An Year off from Job – Mid Career B School Program


‘The pen is mightier than the sword’ said the English author Edward Lytton. Taking a cue from this famous adage, it would not be out of place to say that in today’s world ‘The net is mightier than the jet’. Having completed a reputed program for senior executives from the top Business School in UK, I feel that blog would be a great medium of expression for reaching out to people and sharing my thoughts with those who might be interested in reading this.

Since the last one year many people have approached me to find out what the Sloan experience has been like, with the obvious question at the back of the mind ‘Is it worth investing a huge  sum of money for a one year management program at a mid career stage in life?’. Honestly it is difficult to have a cookie cutter answer to the question because a whole lot of it depends on what a person aims to achieve in that one year and how he or she is able to leverage on the learning while building on the past professional experience. I will attempt to pen down the aspects that a person may want to consider before taking the decision to go in for a mid life academic retooling.

The reason that people opt for mid career management programs is primarily because they want to explore different career options such as the option of changing industry or job function or else reaching a higher level within their existing careers, exploring entrepreneurial options or expanding their existing business. These could be people who have harboured the ambition of going to the best B schools earlier on in life but could not do so, due to some reason or the other. Some who feel monotony setting in their current jobs are desirous of acquiring the skills that will help them to enhance their career growth prospects and make a transition to a different function or a different industry or to the next higher level. For such folks, a one year management program is generally the most favoured option, considering the opportunity cost i.e. forgone salary and repayment of loan, particularly when the candidate is not on a company sponsored sabbatical.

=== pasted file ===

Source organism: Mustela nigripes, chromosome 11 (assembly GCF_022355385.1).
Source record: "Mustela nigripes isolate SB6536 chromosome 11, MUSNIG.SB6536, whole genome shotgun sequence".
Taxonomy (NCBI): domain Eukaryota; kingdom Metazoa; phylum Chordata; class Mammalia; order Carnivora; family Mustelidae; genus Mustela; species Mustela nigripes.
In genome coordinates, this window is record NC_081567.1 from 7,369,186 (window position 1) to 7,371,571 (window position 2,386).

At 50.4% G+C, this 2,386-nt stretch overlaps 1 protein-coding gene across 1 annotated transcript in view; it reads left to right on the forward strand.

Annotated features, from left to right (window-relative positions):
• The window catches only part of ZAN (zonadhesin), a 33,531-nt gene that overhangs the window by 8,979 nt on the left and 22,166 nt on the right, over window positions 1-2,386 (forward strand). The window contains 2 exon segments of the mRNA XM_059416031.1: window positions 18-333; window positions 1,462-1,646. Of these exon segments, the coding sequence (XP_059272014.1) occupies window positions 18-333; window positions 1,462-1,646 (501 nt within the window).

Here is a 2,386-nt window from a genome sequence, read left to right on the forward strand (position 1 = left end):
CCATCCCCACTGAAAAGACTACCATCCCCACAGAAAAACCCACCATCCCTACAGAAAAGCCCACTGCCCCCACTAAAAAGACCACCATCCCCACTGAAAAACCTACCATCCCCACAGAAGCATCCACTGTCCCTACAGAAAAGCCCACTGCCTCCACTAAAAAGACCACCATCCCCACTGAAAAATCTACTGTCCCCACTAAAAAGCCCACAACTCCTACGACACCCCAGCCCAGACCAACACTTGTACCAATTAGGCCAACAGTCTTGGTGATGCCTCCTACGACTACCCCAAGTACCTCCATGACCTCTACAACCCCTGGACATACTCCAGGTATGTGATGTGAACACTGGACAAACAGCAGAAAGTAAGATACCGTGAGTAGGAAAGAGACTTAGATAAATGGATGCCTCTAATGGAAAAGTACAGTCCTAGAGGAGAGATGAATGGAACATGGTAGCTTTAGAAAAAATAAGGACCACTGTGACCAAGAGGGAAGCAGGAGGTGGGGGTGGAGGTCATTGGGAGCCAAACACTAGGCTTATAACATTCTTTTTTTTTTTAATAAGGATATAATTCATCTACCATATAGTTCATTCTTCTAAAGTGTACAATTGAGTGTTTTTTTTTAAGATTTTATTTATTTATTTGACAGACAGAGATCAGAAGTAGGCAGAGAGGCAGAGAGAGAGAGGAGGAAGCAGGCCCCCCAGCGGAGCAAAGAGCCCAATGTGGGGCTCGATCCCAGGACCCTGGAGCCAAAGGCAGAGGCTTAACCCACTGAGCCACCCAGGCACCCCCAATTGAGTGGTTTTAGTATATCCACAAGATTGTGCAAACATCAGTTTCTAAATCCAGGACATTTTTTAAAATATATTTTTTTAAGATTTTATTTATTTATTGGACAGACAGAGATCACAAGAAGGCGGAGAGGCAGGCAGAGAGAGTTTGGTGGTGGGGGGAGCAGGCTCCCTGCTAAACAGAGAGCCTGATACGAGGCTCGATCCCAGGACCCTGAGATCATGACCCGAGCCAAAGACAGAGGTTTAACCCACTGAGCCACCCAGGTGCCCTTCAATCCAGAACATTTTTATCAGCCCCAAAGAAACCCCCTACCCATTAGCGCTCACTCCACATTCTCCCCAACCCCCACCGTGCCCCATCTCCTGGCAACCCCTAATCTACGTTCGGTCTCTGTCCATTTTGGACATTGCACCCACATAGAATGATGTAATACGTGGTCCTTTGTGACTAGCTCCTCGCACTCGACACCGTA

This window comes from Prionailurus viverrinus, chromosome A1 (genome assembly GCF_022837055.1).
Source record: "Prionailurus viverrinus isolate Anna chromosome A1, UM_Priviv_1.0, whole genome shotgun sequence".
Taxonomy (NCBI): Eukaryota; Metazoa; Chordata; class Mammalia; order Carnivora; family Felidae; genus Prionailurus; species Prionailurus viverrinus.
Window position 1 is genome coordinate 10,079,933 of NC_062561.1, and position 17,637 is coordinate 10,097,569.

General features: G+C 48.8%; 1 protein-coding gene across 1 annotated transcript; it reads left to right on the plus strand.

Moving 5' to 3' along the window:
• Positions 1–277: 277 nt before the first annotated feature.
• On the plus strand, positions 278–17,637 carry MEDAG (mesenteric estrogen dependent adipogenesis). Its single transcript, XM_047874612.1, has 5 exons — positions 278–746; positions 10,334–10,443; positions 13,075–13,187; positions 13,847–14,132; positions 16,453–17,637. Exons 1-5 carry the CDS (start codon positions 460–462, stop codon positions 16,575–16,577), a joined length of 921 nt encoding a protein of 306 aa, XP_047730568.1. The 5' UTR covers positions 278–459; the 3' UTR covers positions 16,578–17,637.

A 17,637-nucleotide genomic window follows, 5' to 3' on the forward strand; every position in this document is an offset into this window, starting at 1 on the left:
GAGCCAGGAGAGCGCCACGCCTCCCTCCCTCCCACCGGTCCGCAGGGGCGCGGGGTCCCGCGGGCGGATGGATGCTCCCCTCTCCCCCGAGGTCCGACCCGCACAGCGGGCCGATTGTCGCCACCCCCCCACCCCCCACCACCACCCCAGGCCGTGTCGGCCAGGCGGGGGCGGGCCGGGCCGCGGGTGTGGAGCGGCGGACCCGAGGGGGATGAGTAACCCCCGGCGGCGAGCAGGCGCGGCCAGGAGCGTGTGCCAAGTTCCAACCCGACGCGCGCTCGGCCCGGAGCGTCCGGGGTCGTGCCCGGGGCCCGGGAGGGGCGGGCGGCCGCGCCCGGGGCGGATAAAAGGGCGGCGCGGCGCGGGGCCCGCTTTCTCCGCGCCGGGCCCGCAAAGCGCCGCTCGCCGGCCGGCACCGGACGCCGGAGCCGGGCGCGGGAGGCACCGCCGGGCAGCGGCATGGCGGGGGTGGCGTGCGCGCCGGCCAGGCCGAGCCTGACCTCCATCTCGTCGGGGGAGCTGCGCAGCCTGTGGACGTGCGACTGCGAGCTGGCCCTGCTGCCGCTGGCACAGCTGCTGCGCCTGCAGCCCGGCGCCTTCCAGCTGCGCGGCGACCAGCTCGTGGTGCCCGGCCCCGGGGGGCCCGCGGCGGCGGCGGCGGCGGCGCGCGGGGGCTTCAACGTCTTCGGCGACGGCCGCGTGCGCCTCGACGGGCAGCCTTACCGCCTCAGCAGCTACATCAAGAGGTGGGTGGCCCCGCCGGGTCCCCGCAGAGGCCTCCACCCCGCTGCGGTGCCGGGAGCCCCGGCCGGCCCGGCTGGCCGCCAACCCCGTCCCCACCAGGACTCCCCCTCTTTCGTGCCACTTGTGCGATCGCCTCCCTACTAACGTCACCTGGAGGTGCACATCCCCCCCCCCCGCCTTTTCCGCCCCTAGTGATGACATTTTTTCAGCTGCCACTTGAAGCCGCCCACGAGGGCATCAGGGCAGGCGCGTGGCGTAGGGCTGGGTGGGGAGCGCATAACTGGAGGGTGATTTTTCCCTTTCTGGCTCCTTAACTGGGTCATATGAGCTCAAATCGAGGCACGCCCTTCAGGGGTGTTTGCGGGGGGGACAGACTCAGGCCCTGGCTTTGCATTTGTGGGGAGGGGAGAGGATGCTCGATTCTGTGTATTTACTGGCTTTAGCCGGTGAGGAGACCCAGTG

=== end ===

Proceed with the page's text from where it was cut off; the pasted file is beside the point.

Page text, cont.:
While considering the choice of the program, aspirants may want to look at the ones that offer insights into the best and current business practice and research, helps in building a global network, offer a diverse peer group and a good brand name. After attending the Sloan program, I can easily vouch for the fact that such programs help to widen one’s knowledge horizon, challenge one’s thought process, encourage lateral thinking and may ignite the passion for entrepreneurship. It is a riveting experience to hear from and interact with the top business leaders in the world, to understand and appreciate their views on policy and business matters. We learn to work in diverse groups consisting of people with different backgrounds, from different countries with different work cultures. The program is so engrossing that at times the means looks more important than the end. It involves a lot of hard work and before one realizes, the year gets over and one returns with the hope to get the opportunity to put into use the knowledge acquired during the year.

The other side of the coin to be considered is the placement options available after completion of the program. Here I must say that a lot of patience, determination & clarity is needed for chalking out the future career path. Prospective candidates are expected to have a mature mindset as the program prepares people for long term success. Such program cannot be looked upon as a short cut route to make quick bucks.

Unlike the MBA campus recruitments, the campus recruitments for mid career program are limited and very few in number. So it is advisable that the location in which a person wants to work is taken into account while selecting a B school program. Residing in the same geography in which a person wants to work gives visibility to the market and the recruitment scenario.

One has to be aware of the fact that recruitment consultants work on company mandates and they are likely to position a candidate only they see a great fitment of your profile with the requirement in hand. So consultants may not be the best route to take if one is looking for a change in industry or function.

In B schools a substantial emphasis is placed on networking. In order to effectively network it is crucial to understand the sector in which the person wishes to work & network accordingly. While for some it may yield quick results, for others it could be a long time before one gets good leads, contacts or references. It would be good to know the number of self sponsored alumni who could make a successful transition. Contacting alumni could be a good way to know how to go on about making the desired change.

Finally a candidate should not discount or rule out the possibility of joining back the same company as the one in which the person worked prior to joining the program. This is due to the fact that if one is looking for a change in function, it is easier done in a company where the person has worked before. After all it is easier to convince people with whom one has worked before than convincing a different set of people in a new environment.

With all these considerations, I believe, a person can make an informed decision to take up a mid career academic program.